Here is the form for evaluating a project that we will discuss in the next blog. Meanwhile, think about why you practice the crafts you do, a goal for your next project, do the pre-planning and the planning, and then – well, “Just Do It!

PDF Form (it will open in a new tab): Evaluating a Project  

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Marcy Petrini



I am reading a fascinating book by Richard Restak, M.D., a well-known neuropsychiatrist; the book is called Think Smart, and it describes how the brain works – or at least what is known about it – and as well as what to do to prevent the decline of brain function with age.

I have gotten to the section on creativity and it has me back thinking about the topic. The book offers a number of puzzles that can only be solved by “thinking outside the box.” Elsewhere he talks about the usefulness of playing video games to exercise the brain.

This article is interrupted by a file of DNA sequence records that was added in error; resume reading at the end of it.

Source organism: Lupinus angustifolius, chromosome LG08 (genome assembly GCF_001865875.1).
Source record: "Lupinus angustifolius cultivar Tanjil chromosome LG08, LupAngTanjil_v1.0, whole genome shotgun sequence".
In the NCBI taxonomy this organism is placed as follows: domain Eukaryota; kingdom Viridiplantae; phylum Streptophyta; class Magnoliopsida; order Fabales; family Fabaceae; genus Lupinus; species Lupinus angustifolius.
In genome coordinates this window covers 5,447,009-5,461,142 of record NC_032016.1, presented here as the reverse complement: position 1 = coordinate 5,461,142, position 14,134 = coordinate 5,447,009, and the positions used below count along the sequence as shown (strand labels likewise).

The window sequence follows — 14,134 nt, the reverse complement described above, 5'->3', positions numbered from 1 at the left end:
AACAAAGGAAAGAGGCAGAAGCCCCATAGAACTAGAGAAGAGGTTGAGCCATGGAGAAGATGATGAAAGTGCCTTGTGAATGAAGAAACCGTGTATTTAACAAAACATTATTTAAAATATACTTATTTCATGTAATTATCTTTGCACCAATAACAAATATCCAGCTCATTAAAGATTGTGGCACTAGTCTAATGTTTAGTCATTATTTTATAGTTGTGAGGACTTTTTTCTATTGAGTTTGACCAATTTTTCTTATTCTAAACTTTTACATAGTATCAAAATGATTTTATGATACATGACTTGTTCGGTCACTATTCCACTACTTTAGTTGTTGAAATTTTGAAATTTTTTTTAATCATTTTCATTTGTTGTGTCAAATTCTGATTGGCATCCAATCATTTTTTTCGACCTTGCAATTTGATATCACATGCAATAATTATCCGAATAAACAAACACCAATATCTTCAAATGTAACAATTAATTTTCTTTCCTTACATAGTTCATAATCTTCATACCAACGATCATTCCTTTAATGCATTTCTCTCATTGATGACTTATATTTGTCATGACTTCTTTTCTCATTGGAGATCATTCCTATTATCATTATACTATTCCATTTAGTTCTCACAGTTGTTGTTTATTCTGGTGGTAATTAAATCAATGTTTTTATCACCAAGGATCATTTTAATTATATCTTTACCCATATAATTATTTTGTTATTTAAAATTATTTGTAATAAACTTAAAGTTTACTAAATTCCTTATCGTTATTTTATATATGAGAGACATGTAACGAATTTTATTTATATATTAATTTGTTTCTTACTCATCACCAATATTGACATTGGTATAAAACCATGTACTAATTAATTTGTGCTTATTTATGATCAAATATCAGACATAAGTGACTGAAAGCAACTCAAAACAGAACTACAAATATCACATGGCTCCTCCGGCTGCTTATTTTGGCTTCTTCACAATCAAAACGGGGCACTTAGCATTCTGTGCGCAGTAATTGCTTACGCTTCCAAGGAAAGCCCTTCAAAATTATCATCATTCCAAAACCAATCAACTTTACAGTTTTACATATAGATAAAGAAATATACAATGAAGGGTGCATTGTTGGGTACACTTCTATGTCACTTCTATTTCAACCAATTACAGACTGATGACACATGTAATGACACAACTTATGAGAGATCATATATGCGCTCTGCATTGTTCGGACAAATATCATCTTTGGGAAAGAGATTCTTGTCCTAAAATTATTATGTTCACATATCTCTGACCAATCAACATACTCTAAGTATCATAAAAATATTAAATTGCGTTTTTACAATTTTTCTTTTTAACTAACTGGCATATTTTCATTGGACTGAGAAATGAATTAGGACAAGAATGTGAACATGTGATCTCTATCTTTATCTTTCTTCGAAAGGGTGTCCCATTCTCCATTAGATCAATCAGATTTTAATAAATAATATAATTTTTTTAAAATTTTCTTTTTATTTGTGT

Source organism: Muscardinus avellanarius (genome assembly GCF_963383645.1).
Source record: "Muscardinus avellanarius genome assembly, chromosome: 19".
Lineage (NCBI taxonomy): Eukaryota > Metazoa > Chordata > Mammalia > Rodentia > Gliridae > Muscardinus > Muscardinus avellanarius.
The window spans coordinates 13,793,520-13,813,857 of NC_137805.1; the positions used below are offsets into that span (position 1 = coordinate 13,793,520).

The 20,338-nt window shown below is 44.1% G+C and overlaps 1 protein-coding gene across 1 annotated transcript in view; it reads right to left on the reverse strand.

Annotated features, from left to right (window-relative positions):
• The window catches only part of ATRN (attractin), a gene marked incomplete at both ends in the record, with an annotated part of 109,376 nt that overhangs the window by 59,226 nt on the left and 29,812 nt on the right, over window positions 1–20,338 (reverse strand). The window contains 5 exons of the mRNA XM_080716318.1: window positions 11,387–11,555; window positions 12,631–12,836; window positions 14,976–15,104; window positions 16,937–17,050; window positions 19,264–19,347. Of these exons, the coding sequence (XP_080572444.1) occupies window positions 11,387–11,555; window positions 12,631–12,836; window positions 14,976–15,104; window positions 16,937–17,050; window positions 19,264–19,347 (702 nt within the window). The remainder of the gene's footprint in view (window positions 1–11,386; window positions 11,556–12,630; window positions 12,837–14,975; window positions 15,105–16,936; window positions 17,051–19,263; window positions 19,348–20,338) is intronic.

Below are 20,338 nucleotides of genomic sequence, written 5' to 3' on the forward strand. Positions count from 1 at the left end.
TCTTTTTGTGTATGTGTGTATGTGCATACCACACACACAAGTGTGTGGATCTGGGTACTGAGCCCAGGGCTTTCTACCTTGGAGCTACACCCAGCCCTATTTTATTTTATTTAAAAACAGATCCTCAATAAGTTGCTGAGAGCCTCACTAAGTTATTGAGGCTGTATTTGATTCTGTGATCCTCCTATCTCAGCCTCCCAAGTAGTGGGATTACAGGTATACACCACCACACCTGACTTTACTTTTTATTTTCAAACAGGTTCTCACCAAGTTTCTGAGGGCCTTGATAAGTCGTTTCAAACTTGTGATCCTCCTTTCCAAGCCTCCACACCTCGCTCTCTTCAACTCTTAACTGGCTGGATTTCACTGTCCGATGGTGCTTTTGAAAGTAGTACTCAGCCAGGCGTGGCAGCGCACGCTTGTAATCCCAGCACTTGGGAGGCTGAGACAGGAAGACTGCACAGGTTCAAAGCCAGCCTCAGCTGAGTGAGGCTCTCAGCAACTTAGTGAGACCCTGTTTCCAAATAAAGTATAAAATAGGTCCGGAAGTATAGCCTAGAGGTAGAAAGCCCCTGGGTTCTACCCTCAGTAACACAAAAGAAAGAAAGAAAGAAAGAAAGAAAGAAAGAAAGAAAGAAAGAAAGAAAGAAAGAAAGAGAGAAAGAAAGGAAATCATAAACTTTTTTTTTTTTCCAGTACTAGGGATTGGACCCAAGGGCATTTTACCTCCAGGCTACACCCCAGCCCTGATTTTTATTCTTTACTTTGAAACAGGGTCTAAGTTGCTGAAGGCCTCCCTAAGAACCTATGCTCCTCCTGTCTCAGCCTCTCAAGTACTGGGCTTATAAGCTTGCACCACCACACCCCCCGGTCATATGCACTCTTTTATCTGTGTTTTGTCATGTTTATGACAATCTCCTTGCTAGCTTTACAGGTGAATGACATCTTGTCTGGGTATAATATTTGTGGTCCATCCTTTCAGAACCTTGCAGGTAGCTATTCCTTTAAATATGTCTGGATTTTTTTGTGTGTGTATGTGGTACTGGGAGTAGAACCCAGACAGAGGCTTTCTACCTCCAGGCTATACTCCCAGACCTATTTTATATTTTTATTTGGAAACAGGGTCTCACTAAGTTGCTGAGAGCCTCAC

Puzzles and video games are just fine for entertainment and it is great that they can help with keeping the brain sharp, but to me creativity is all about “creating” or “making”; the word is derived from the Latin word meaning to make.

While we generally associate creativity with the arts, and that is certainly true, all human endeavors require creativity. Not to say that everybody uses creativity for everything s/he does, but consider: the engineer ensuring the safety of the bridge that has to hold millions of tons over its life span; the attorney solving the riddle of the crime to free the innocent client; the architect incorporating modern conveniences while preserving an old historical building; the computer programmer writing code for an application in the most efficient way; and just recently the LIGO physicists who figured out that sound waves could be used to show the existence of the gravitational waves, first described by Einstein 100 years ago. The list goes on. They all attain creative solutions along with the music composer, the writer, the painter, the choreographer….